Old and junky, metal, wood, whatever - vintage wheelbarrows have a place in my garden, along with all kinds of other garden tools as well.
They are sometimes planted with succulents or other plants, or as a display for terracotta pots or other vintage garden stuff, to show off a prized pumpkin, or just to put my collection of rusty metal in for use at a later date.
I've got a good start on my wheelbarrow collection - if you're not careful, they'll build up on their own, so make sure you have room to store them, full of plants or not.
Luckily, I have several acres of garden, and I can always find another corner for this kind of garden art.
This one, being totally metal except for the tire, was used to cook garden soil to kill pathogens.
I would build a bonfire, and fill the wheelbarrow with soil, moving the soil around with a rake to completely heat it up. After a while, the wheelbarrow would be dragged off to allow the soil to cool.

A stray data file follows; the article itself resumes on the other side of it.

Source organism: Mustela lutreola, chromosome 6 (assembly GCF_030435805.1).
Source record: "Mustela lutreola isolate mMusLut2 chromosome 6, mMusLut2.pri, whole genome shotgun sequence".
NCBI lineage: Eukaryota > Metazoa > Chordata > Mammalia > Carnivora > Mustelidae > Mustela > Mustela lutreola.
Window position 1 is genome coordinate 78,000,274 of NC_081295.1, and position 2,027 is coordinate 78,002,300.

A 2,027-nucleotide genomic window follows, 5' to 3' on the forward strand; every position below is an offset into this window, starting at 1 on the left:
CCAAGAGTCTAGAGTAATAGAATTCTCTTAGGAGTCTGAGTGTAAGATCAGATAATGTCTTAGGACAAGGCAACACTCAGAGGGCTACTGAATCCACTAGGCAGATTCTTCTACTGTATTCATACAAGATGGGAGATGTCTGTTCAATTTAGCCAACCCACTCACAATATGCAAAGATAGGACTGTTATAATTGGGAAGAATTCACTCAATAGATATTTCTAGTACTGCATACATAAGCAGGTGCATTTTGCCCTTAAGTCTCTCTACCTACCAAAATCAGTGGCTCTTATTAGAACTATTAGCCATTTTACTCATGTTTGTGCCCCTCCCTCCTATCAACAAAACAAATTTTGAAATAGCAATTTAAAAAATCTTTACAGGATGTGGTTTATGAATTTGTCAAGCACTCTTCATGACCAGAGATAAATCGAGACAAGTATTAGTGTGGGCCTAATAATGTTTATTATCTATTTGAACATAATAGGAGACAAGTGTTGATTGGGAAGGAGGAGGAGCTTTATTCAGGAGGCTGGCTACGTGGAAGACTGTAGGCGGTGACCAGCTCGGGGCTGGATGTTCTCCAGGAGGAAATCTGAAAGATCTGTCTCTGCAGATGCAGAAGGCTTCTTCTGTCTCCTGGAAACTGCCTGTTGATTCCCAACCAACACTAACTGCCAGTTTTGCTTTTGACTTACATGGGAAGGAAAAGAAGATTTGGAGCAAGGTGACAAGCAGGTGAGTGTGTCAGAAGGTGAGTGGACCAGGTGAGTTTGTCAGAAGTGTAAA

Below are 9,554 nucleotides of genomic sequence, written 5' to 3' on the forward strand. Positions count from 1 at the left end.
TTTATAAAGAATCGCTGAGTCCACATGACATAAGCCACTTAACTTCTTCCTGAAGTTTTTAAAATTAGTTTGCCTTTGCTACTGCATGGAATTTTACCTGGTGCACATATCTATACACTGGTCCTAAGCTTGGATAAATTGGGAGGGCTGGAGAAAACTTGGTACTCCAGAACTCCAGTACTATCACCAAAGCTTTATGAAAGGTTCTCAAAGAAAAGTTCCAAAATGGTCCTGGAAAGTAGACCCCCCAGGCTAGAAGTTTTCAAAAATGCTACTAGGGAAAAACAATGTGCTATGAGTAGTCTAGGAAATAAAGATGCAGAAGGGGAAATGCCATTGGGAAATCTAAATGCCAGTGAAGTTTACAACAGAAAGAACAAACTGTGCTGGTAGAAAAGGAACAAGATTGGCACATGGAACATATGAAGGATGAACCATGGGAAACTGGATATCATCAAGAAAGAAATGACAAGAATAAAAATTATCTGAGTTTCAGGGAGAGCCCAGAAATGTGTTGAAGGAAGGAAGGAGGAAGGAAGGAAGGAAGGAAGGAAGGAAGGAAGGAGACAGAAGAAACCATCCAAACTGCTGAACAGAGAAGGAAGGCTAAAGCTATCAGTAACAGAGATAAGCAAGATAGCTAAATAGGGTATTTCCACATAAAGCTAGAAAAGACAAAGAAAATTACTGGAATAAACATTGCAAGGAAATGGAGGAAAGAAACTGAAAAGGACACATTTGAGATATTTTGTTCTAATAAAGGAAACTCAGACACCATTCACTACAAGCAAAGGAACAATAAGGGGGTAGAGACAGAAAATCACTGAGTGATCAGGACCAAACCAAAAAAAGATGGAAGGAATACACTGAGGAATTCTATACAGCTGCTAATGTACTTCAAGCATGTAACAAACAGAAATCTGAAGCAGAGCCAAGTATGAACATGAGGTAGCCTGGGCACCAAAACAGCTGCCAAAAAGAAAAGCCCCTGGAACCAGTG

As a grower of succulents of all kinds, I'm always looking for new places to tuck in a few - the perfect spot for these hardy Jovibarba is up off the ground and away from dogs or rabbits.
I drooled over this selection at a yard sale last summer - what would you do with all these? I think I could find a place for at least one or two.
Totally rusted out in the pan, this wheelbarrow got a new lease on life with a wooden box, now planted and frothing over with Sedum cyaneum 'Rose Carpet' and surrounded by a sea of Pulmonaria, or lungwort.
Half hidden by the undergrowth of the shrubbery, this weathered specimen is due for an overhaul and replanting. I quite like how mysterious and poignant it is this way.
So next time you see an old wheelbarrow in sad shape, don't let that stop you.
There are years left yet in something that is used up and wretched from its original use - give it a new lease on life and display it with pride.
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